Sun Microsystems has begun an early access program for its xVM Server hypervisor, a key component of its nascent virtualization product line, and intends to make a publicly downloadable version available within about a month, according to a blog post Thursday by Steve Wilson, vice president of xVM at Sun.
Hypervisors allow users to run multiple operating systems on a single machine, providing benefits such as server consolidation. xVM Server supports Sun and non-Sun x86-x64 hardware, along with the Windows, Linux and Solaris OSes. It represents the fourth and final of the initial products in Sun's virtualization suite, joining the already released VirtualBox, used for lightweight desktop virtualization; VDI, for managing large pools of virtual desktops; and xVM Ops Center, a data-center management console for both virtual and physical environments.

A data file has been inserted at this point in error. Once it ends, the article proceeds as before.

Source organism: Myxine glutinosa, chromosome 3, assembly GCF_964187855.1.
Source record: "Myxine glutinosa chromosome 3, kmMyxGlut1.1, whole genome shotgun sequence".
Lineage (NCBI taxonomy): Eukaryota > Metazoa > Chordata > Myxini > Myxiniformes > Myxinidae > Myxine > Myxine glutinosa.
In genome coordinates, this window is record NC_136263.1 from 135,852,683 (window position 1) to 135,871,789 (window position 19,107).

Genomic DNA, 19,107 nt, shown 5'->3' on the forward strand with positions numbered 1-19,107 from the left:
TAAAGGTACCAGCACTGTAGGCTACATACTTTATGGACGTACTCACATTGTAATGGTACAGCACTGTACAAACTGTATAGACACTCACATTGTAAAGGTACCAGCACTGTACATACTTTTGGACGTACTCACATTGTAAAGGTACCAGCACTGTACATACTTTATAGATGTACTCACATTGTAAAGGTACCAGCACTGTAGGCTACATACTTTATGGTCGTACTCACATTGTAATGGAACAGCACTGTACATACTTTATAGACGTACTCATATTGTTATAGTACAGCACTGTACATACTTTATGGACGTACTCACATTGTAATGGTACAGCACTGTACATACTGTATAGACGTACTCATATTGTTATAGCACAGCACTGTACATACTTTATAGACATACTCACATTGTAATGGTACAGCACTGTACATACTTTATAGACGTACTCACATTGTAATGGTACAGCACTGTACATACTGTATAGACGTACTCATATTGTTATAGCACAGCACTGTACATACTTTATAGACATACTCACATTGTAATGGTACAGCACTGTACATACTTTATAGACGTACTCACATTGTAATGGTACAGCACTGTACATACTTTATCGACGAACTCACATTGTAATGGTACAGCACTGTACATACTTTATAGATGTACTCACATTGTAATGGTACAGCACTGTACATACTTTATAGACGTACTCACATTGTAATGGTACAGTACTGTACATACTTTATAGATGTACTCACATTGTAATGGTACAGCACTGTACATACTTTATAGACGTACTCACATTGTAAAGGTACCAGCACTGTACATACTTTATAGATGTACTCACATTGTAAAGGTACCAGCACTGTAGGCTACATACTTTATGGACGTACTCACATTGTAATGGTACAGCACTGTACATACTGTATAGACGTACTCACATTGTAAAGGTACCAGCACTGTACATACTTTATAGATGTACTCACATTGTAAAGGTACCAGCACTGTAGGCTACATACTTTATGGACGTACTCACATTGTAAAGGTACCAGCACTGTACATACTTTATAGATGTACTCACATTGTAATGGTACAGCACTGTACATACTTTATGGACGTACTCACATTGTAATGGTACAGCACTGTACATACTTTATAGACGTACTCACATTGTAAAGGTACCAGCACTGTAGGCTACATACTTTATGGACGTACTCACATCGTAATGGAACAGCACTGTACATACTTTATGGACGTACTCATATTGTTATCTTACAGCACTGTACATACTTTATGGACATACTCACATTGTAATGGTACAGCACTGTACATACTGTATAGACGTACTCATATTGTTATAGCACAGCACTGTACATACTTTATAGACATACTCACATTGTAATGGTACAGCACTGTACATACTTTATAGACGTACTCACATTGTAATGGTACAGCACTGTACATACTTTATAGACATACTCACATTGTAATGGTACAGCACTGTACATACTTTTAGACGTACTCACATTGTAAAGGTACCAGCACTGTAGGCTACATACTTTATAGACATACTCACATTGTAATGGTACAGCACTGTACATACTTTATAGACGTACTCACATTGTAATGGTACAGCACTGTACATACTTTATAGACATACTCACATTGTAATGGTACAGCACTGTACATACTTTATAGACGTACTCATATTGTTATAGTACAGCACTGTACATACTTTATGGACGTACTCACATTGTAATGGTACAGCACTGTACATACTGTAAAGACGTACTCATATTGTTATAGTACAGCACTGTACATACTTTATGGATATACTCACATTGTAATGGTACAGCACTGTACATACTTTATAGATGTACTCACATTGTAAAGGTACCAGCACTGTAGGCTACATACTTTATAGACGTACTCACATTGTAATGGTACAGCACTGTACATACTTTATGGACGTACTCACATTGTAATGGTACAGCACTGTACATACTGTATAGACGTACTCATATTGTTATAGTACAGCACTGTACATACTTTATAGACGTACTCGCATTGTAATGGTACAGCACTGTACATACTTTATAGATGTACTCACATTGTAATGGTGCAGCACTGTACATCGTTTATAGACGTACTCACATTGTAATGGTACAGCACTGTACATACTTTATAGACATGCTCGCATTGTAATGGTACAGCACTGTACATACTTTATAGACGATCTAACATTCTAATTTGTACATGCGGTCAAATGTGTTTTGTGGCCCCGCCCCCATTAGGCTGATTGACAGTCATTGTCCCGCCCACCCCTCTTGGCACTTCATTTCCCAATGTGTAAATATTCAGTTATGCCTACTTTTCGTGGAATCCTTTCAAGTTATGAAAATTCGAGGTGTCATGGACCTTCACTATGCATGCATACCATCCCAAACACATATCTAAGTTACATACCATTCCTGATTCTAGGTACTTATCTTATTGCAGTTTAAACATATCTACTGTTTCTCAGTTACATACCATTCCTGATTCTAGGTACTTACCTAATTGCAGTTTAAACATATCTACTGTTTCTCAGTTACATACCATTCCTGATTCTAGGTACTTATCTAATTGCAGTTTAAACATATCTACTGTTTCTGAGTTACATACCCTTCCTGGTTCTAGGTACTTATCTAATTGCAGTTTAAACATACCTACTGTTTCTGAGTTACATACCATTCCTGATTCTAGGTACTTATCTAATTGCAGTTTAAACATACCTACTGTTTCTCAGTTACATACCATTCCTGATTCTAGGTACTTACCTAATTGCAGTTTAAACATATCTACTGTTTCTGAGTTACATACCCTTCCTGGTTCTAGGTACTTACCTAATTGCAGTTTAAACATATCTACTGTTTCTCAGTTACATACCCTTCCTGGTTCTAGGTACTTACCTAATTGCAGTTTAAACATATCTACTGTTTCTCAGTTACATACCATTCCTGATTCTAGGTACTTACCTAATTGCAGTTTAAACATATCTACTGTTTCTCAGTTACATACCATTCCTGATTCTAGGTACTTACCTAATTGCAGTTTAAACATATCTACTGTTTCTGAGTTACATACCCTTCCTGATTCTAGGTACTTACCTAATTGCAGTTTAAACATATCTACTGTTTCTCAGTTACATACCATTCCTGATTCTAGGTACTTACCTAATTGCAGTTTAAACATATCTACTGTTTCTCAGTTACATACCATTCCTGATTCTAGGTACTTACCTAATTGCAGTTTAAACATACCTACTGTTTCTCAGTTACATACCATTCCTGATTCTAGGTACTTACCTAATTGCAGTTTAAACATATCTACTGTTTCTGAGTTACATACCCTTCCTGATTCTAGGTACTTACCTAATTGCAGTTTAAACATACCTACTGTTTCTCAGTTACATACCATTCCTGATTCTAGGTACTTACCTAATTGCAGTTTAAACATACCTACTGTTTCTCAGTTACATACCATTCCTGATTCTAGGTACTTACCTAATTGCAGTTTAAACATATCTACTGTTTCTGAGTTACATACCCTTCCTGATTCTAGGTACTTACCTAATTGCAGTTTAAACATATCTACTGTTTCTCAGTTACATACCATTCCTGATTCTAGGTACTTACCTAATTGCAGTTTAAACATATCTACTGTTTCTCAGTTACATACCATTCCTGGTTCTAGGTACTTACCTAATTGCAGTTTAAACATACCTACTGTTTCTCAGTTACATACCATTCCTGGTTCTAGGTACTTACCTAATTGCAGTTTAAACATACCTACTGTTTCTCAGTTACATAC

"The core hypervisor that is part of xVM Server has been available as part of Open Solaris for some time," but the product is "much more than a naked hypervisor," Wilson wrote. "Each copy of xVM Server includes an embedded Web server that allows it to be managed remotely via a graphical user interface in a browser (on any OS you choose with no local software installed), or via a Web Services API."
Wilson's post goes on to give a tour of the product's use interface. "One of our goals for xVM Server is to give you the power of a true enterprise-class virtualization solution, but also make it instantly familiar to people using tools like xVM VirtualBox," he wrote.
Companies in the financial services, manufacturing and government markets have signed up to start using xVM Server, according to Wilson. He did not name any of them.
Those interested in the early access program can find out more by e-mailing email@example.com.